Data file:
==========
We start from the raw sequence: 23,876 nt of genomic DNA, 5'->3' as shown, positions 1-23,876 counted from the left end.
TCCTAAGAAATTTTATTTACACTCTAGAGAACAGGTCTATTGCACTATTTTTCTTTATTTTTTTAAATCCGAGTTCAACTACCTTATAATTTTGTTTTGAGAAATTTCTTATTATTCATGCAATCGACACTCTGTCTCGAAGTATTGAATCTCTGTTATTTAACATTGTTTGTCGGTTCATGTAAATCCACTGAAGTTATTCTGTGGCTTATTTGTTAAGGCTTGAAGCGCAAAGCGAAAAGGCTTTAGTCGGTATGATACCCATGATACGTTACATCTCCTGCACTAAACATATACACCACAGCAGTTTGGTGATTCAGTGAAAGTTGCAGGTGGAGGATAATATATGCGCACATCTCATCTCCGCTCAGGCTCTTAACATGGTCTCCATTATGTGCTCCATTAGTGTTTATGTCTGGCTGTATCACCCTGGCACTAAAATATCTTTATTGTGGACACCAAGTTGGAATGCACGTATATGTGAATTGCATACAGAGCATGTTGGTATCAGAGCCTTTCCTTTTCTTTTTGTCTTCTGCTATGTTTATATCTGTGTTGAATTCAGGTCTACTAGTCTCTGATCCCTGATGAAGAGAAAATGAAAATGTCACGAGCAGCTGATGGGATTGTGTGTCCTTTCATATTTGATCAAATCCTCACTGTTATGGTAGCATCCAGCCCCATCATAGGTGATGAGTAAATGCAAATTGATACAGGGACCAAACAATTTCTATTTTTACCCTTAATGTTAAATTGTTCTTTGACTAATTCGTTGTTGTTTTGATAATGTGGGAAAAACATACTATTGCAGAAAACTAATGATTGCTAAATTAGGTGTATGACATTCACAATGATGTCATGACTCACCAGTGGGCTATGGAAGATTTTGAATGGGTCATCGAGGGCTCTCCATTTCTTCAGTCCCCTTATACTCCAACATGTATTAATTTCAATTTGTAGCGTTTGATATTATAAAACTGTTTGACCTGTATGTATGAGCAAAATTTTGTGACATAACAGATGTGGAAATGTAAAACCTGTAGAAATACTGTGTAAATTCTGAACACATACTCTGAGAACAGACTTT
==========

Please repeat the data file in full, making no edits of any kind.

We start from the raw sequence: 23,876 nt of genomic DNA, 5'->3' as shown, positions 1-23,876 counted from the left end.
TCCTAAGAAATTTTATTTACACTCTAGAGAACAGGTCTATTGCACTATTTTTCTTTATTTTTTTAAATCCGAGTTCAACTACCTTATAATTTTGTTTTGAGAAATTTCTTATTATTCATGCAATCGACACTCTGTCTCGAAGTATTGAATCTCTGTTATTTAACATTGTTTGTCGGTTCATGTAAATCCACTGAAGTTATTCTGTGGCTTATTTGTTAAGGCTTGAAGCGCAAAGCGAAAAGGCTTTAGTCGGTATGATACCCATGATACGTTACATCTCCTGCACTAAACATATACACCACAGCAGTTTGGTGATTCAGTGAAAGTTGCAGGTGGAGGATAATATATGCGCACATCTCATCTCCGCTCAGGCTCTTAACATGGTCTCCATTATGTGCTCCATTAGTGTTTATGTCTGGCTGTATCACCCTGGCACTAAAATATCTTTATTGTGGACACCAAGTTGGAATGCACGTATATGTGAATTGCATACAGAGCATGTTGGTATCAGAGCCTTTCCTTTTCTTTTTGTCTTCTGCTATGTTTATATCTGTGTTGAATTCAGGTCTACTAGTCTCTGATCCCTGATGAAGAGAAAATGAAAATGTCACGAGCAGCTGATGGGATTGTGTGTCCTTTCATATTTGATCAAATCCTCACTGTTATGGTAGCATCCAGCCCCATCATAGGTGATGAGTAAATGCAAATTGATACAGGGACCAAACAATTTCTATTTTTACCCTTAATGTTAAATTGTTCTTTGACTAATTCGTTGTTGTTTTGATAATGTGGGAAAAACATACTATTGCAGAAAACTAATGATTGCTAAATTAGGTGTATGACATTCACAATGATGTCATGACTCACCAGTGGGCTATGGAAGATTTTGAATGGGTCATCGAGGGCTCTCCATTTCTTCAGTCCCCTTATACTCCAACATGTATTAATTTCAATTTGTAGCGTTTGATATTATAAAACTGTTTGACCTGTATGTATGAGCAAAATTTTGTGACATAACAGATGTGGAAATGTAAAACCTGTAGAAATACTGTGTAAATTCTGAACACATACTCTGAGAACAGACTTT